FREQUENTLY ASKED QUESTIONS
Arrows & Components
What are the Limited/Premier straightness tolerances,what does that mean?
How is straightness measured?
Each Altra Arrow has its straightness validated with the highest level of precision and accuracy using a custom-built machine that rotates and laser scans the arrow shafts to determine straightness. By having a hands-free process, human error and manipulation is eliminated – giving the most precise straightness data possible.
What components are included with arrows?
Altra 166 arrows include Altra nocks installed, and ARCOS components included. Altra branded Q2i RAPT-X vanes are installed on all fletched arrows.
Altra 246 arrows include Altra nocks installed, and inserts included. Altra branded Q2i RAPT-X vanes are installed on all fletched arrows.
Altra Target/3D arrows (Altra 23 and Altra 27) do not come with any components installed. Due to the highly customizability and capability of setting up the tournament arrows unique to each archer – the components must be purchased separately.
Are there recommended glues to use for components?
Low temperature hot melt can be used with caution on all components EXCEPT the ARCOS insert. Hot melt is not recommended for this component as overflow during installation can attach to the O-ring which results in the O-ring being removed with excess hot melt, or it causes the O-ring to fail.
- Loctite super glue gel
- Pine Ridge Instant Arrow Glue
- Pine Ridge Insta Arrow Glue
- Pine Ridge Insert Glue
**High temp hot melt is not recommended as the heat needed to melt the glue can compromise the integrity of the carbon arrow**
We recommend that you consult your preferred vane manufacturer for their recommended glue for fletching arrows.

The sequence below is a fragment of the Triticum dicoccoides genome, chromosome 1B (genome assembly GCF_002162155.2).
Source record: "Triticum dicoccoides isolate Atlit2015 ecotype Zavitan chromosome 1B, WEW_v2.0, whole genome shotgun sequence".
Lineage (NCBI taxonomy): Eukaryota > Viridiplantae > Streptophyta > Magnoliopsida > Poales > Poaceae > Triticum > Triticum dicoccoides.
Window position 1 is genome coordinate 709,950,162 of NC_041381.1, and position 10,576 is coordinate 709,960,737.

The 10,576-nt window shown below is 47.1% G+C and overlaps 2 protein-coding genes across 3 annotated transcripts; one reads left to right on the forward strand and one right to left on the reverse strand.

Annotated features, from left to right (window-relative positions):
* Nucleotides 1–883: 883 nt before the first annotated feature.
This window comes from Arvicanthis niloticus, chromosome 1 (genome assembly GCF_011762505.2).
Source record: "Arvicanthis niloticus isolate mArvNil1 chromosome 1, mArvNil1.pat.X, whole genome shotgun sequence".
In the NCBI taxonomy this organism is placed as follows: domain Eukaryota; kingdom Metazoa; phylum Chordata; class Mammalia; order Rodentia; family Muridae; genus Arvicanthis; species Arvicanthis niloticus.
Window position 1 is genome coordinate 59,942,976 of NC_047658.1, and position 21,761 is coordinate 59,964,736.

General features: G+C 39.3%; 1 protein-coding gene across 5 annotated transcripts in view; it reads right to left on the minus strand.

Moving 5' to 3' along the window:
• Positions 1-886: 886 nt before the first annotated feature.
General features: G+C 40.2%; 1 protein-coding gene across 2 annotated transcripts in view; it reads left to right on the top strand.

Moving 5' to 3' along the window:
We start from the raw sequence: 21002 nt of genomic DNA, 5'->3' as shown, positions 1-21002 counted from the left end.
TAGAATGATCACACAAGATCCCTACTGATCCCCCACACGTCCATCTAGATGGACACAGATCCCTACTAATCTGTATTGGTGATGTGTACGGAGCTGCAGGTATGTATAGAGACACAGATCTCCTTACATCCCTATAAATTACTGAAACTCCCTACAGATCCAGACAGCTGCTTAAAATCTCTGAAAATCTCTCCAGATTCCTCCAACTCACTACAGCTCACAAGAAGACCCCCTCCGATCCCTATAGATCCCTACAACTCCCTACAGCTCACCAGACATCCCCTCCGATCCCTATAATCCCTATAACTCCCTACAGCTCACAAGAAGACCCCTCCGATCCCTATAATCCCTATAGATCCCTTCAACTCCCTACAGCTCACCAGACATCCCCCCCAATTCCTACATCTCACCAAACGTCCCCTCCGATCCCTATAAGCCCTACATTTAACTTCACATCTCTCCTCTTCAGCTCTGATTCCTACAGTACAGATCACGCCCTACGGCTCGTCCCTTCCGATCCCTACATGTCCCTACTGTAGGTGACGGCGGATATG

When using FMS insert weights, it is recommended that blue Loctite is used to secure them to the insert.
Can I use other brand components on my Altra Arrows?
We strongly recommend using Altra Arrow components with your Altra arrows for the best fit, function and durability. Using components of other brands could result in a compromised arrow and would void any warranty or repair/replacement
What lighted nocks work for which arrow size?
- GT- Altra Centrum 246
- G-Altra Centrum 166
- Lumenok GT- Altra Centrum 246
How do I know if my arrow is damaged?
Arrows should be checked for damage after each shot. We recommend checking components on each end of the arrow for potential damage, as well as checking the carbon arrow. To check the arrow for damage, visually look for any cracks or failures to the carbon along the shaft. You should also hold the arrow at each end and bend the arrow to a slight curve – when bending the arrow, listen for any crackling or noises and deformation of the carbon shaft. If any of the above attributes are heard or
seen, replace components and/or discard the arrow.
What arrow size do I need?
Please review the differences between hunting/target arrows
and the pros/cons of each arrow size below:
Differences between hunting/target arrows:
Hunting arrows are generally smaller in diameter than target arrows for
the main purpose of increased penetration, reduced wind drift, and greater kinetic energy.
Pros/cons of each arrows size:
Your arrow size selection will depend on what you are trying to achieve with your arrow setup and which attributes are most important to you. Generally the following attributes are true:
Nock specs for string fitment